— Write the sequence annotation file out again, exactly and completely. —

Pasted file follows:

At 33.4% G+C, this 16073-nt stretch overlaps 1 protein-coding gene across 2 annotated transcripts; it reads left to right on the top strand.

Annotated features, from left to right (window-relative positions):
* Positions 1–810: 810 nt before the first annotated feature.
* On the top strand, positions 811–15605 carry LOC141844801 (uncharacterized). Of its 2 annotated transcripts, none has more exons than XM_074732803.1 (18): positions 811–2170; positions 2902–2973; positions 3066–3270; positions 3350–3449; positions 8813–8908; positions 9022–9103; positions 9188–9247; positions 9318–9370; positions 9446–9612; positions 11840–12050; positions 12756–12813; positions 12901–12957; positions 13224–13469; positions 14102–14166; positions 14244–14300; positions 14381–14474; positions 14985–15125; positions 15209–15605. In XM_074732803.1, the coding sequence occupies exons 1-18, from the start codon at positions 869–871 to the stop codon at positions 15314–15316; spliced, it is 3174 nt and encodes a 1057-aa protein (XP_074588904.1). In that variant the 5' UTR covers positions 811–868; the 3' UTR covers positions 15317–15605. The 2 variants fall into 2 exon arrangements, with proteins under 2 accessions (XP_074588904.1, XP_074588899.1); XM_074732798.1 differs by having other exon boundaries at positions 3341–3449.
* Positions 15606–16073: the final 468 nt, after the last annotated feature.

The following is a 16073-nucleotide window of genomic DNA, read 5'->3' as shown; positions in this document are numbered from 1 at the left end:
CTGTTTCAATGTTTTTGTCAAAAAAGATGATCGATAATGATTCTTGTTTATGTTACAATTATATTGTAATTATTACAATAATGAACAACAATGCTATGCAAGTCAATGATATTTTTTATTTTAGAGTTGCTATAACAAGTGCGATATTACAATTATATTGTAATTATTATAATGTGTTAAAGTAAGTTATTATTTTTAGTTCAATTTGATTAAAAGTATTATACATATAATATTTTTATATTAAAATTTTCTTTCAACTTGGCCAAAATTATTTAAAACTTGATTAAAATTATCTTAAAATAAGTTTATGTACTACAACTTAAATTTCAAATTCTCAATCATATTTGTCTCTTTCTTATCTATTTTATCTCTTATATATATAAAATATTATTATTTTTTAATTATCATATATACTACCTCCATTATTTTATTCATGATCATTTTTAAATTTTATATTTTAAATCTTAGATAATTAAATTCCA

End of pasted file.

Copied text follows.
At 33.4% G+C, this 16073-nt stretch overlaps 1 protein-coding gene across 2 annotated transcripts; it reads left to right on the top strand.

Annotated features, from left to right (window-relative positions):
* Positions 1–810: 810 nt before the first annotated feature.
* On the top strand, positions 811–15605 carry LOC141844801 (uncharacterized). Of its 2 annotated transcripts, none has more exons than XM_074732803.1 (18): positions 811–2170; positions 2902–2973; positions 3066–3270; positions 3350–3449; positions 8813–8908; positions 9022–9103; positions 9188–9247; positions 9318–9370; positions 9446–9612; positions 11840–12050; positions 12756–12813; positions 12901–12957; positions 13224–13469; positions 14102–14166; positions 14244–14300; positions 14381–14474; positions 14985–15125; positions 15209–15605. In XM_074732803.1, the coding sequence occupies exons 1-18, from the start codon at positions 869–871 to the stop codon at positions 15314–15316; spliced, it is 3174 nt and encodes a 1057-aa protein (XP_074588904.1). In that variant the 5' UTR covers positions 811–868; the 3' UTR covers positions 15317–15605. The 2 variants fall into 2 exon arrangements, with proteins under 2 accessions (XP_074588904.1, XP_074588899.1); XM_074732798.1 differs by having other exon boundaries at positions 3341–3449.
* Positions 15606–16073: the final 468 nt, after the last annotated feature.

The following is a 16073-nucleotide window of genomic DNA, read 5'->3' as shown; positions in this document are numbered from 1 at the left end:
CTGTTTCAATGTTTTTGTCAAAAAAGATGATCGATAATGATTCTTGTTTATGTTACAATTATATTGTAATTATTACAATAATGAACAACAATGCTATGCAAGTCAATGATATTTTTTATTTTAGAGTTGCTATAACAAGTGCGATATTACAATTATATTGTAATTATTATAATGTGTTAAAGTAAGTTATTATTTTTAGTTCAATTTGATTAAAAGTATTATACATATAATATTTTTATATTAAAATTTTCTTTCAACTTGGCCAAAATTATTTAAAACTTGATTAAAATTATCTTAAAATAAGTTTATGTACTACAACTTAAATTTCAAATTCTCAATCATATTTGTCTCTTTCTTATCTATTTTATCTCTTATATATATAAAATATTATTATTTTTTAATTATCATATATACTACCTCCATTATTTTATTCATGATCATTTTTAAATTTTATATTTTAAATCTTAGATAATTAAATTCCA